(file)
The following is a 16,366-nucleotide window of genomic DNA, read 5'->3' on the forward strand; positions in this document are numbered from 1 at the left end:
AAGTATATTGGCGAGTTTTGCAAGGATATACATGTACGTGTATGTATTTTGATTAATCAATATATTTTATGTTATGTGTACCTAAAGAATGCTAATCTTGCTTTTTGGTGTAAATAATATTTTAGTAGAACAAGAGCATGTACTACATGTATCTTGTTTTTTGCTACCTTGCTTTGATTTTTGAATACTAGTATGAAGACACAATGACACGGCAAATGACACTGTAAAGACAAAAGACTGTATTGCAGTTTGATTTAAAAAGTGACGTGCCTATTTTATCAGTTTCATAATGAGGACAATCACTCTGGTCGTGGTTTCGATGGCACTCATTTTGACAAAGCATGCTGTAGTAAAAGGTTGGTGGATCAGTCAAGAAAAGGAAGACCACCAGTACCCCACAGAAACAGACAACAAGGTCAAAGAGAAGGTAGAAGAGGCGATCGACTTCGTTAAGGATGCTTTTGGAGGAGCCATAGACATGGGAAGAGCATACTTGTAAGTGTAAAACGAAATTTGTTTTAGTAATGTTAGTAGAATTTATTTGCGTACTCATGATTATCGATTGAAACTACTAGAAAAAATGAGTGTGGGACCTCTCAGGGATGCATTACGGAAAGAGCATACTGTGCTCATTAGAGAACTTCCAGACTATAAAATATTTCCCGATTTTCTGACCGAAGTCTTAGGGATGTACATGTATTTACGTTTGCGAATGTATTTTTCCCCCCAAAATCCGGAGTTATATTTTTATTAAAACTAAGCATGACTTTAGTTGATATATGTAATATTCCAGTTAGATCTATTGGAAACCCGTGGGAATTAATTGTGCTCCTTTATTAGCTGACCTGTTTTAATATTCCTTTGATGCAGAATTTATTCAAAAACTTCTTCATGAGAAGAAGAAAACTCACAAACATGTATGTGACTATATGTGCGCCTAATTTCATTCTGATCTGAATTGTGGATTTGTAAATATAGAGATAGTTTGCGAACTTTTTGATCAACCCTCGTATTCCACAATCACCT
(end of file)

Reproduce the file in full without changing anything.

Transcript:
The following is a 16,366-nucleotide window of genomic DNA, read 5'->3' on the forward strand; positions in this document are numbered from 1 at the left end:
AAGTATATTGGCGAGTTTTGCAAGGATATACATGTACGTGTATGTATTTTGATTAATCAATATATTTTATGTTATGTGTACCTAAAGAATGCTAATCTTGCTTTTTGGTGTAAATAATATTTTAGTAGAACAAGAGCATGTACTACATGTATCTTGTTTTTTGCTACCTTGCTTTGATTTTTGAATACTAGTATGAAGACACAATGACACGGCAAATGACACTGTAAAGACAAAAGACTGTATTGCAGTTTGATTTAAAAAGTGACGTGCCTATTTTATCAGTTTCATAATGAGGACAATCACTCTGGTCGTGGTTTCGATGGCACTCATTTTGACAAAGCATGCTGTAGTAAAAGGTTGGTGGATCAGTCAAGAAAAGGAAGACCACCAGTACCCCACAGAAACAGACAACAAGGTCAAAGAGAAGGTAGAAGAGGCGATCGACTTCGTTAAGGATGCTTTTGGAGGAGCCATAGACATGGGAAGAGCATACTTGTAAGTGTAAAACGAAATTTGTTTTAGTAATGTTAGTAGAATTTATTTGCGTACTCATGATTATCGATTGAAACTACTAGAAAAAATGAGTGTGGGACCTCTCAGGGATGCATTACGGAAAGAGCATACTGTGCTCATTAGAGAACTTCCAGACTATAAAATATTTCCCGATTTTCTGACCGAAGTCTTAGGGATGTACATGTATTTACGTTTGCGAATGTATTTTTCCCCCCAAAATCCGGAGTTATATTTTTATTAAAACTAAGCATGACTTTAGTTGATATATGTAATATTCCAGTTAGATCTATTGGAAACCCGTGGGAATTAATTGTGCTCCTTTATTAGCTGACCTGTTTTAATATTCCTTTGATGCAGAATTTATTCAAAAACTTCTTCATGAGAAGAAGAAAACTCACAAACATGTATGTGACTATATGTGCGCCTAATTTCATTCTGATCTGAATTGTGGATTTGTAAATATAGAGATAGTTTGCGAACTTTTTGATCAACCCTCGTATTCCACAATCACCT